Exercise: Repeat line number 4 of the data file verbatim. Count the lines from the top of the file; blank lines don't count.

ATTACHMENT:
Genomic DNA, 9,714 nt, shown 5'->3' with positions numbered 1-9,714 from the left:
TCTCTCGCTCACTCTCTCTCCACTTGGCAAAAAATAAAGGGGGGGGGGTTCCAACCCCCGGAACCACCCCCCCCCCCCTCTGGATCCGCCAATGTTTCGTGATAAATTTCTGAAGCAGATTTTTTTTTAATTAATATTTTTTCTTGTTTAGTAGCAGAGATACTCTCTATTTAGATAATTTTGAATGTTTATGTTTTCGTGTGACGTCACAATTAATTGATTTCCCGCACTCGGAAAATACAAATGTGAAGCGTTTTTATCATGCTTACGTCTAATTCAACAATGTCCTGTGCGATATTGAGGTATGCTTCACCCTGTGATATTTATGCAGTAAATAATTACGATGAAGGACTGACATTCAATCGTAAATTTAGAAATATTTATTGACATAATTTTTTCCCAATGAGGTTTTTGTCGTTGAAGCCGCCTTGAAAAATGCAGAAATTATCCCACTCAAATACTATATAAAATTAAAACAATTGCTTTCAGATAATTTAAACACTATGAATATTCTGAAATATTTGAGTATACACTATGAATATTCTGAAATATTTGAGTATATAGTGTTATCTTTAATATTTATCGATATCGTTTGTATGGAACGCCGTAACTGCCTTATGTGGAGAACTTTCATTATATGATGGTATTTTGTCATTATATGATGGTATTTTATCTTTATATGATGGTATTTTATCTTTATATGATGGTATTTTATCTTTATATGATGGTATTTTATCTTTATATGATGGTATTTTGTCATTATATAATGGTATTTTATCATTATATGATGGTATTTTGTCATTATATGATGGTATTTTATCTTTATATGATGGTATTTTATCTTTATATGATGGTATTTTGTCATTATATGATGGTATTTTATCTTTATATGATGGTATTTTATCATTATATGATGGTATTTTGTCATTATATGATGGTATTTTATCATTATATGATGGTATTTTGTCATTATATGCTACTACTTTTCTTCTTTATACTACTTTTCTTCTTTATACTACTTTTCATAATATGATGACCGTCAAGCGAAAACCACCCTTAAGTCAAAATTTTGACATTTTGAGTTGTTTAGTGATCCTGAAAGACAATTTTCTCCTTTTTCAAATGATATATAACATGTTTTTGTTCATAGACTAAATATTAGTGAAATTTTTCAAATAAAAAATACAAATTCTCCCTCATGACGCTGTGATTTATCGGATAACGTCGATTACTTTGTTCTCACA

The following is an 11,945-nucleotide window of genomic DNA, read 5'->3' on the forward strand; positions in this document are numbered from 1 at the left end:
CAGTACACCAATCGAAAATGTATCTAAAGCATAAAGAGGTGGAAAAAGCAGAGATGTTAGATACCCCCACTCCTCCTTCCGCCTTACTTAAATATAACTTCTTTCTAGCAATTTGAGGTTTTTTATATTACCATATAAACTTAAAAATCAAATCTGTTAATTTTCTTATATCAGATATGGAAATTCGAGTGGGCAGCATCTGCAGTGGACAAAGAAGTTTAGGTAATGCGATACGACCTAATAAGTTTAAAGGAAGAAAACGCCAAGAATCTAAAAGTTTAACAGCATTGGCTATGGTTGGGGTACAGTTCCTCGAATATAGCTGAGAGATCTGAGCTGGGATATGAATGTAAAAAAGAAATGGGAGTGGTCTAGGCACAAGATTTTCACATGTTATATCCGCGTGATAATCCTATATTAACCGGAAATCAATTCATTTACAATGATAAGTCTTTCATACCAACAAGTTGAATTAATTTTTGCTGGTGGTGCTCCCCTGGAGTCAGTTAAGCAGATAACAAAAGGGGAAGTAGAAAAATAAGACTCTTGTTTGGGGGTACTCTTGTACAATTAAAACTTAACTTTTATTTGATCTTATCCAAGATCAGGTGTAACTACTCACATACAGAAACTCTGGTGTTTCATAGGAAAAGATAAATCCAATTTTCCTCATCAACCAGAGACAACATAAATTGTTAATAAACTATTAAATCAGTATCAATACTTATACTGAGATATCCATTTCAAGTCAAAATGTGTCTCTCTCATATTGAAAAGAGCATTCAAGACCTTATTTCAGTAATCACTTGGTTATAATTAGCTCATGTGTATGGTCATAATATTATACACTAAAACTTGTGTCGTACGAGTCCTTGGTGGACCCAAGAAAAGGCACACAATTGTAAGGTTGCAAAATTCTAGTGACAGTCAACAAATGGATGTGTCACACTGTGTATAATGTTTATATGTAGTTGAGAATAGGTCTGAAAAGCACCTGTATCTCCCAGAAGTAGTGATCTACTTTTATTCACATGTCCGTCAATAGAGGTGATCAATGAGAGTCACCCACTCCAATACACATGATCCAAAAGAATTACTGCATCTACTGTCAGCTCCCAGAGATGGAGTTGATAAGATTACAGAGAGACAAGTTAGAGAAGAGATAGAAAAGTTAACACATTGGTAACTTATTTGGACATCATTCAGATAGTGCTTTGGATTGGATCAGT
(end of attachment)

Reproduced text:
CAGTACACCAATCGAAAATGTATCTAAAGCATAAAGAGGTGGAAAAAGCAGAGATGTTAGATACCCCCACTCCTCCTTCCGCCTTACTTAAATATAACTTCTTTCTAGCAATTTGAGGTTTTTTATATTACCATATAAACTTAAAAATCAAATCTGTTAATTTTCTTATATCAGATATGGAAATTCGAGTGGGCAGCATCTGCAGTGGACAAAGAAGTTTAGGTAATGCGATACGACCTAATAAGTTTAAAGGAAGAAAACGCCAAGAATCTAAAAGTTTAACAGCATTGGCTATGGTTGGGGTACAGTTCCTCGAATATAGCTGAGAGATCTGAGCTGGGATATGAATGTAAAAAAGAAATGGGAGTGGTCTAGGCACAAGATTTTCACATGTTATATCCGCGTGATAATCCTATATTAACCGGAAATCAATTCATTTACAATGATAAGTCTTTCATACCAACAAGTTGAATTAATTTTTGCTGGTGGTGCTCCCCTGGAGTCAGTTAAGCAGATAACAAAAGGGGAAGTAGAAAAATAAGACTCTTGTTTGGGGGTACTCTTGTACAATTAAAACTTAACTTTTATTTGATCTTATCCAAGATCAGGTGTAACTACTCACATACAGAAACTCTGGTGTTTCATAGGAAAAGATAAATCCAATTTTCCTCATCAACCAGAGACAACATAAATTGTTAATAAACTATTAAATCAGTATCAATACTTATACTGAGATATCCATTTCAAGTCAAAATGTGTCTCTCTCATATTGAAAAGAGCATTCAAGACCTTATTTCAGTAATCACTTGGTTATAATTAGCTCATGTGTATGGTCATAATATTATACACTAAAACTTGTGTCGTACGAGTCCTTGGTGGACCCAAGAAAAGGCACACAATTGTAAGGTTGCAAAATTCTAGTGACAGTCAACAAATGGATGTGTCACACTGTGTATAATGTTTATATGTAGTTGAGAATAGGTCTGAAAAGCACCTGTATCTCCCAGAAGTAGTGATCTACTTTTATTCACATGTCCGTCAATAGAGGTGATCAATGAGAGTCACCCACTCCAATACACATGATCCAAAAGAATTACTGCATCTACTGTCAGCTCCCAGAGATGGAGTTGATAAGATTACAGAGAGACAAGTTAGAGAAGAGATAGAAAAGTTAACACATTGGTAACTTATTTGGACATCATTCAGATAGTGCTTTGGATTGGATCAGT